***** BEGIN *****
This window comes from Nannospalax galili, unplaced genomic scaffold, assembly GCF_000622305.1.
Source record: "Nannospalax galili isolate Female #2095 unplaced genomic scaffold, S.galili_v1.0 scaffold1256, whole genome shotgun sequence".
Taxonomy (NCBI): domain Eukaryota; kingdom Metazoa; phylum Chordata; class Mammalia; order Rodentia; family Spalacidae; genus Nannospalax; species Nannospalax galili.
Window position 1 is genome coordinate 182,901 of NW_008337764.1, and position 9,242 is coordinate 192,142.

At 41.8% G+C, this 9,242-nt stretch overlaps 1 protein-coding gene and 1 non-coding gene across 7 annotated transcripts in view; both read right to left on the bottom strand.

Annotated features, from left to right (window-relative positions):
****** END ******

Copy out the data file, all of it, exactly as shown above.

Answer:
This window comes from Nannospalax galili, unplaced genomic scaffold, assembly GCF_000622305.1.
Source record: "Nannospalax galili isolate Female #2095 unplaced genomic scaffold, S.galili_v1.0 scaffold1256, whole genome shotgun sequence".
Taxonomy (NCBI): domain Eukaryota; kingdom Metazoa; phylum Chordata; class Mammalia; order Rodentia; family Spalacidae; genus Nannospalax; species Nannospalax galili.
Window position 1 is genome coordinate 182,901 of NW_008337764.1, and position 9,242 is coordinate 192,142.

At 41.8% G+C, this 9,242-nt stretch overlaps 1 protein-coding gene and 1 non-coding gene across 7 annotated transcripts in view; both read right to left on the bottom strand.

Annotated features, from left to right (window-relative positions):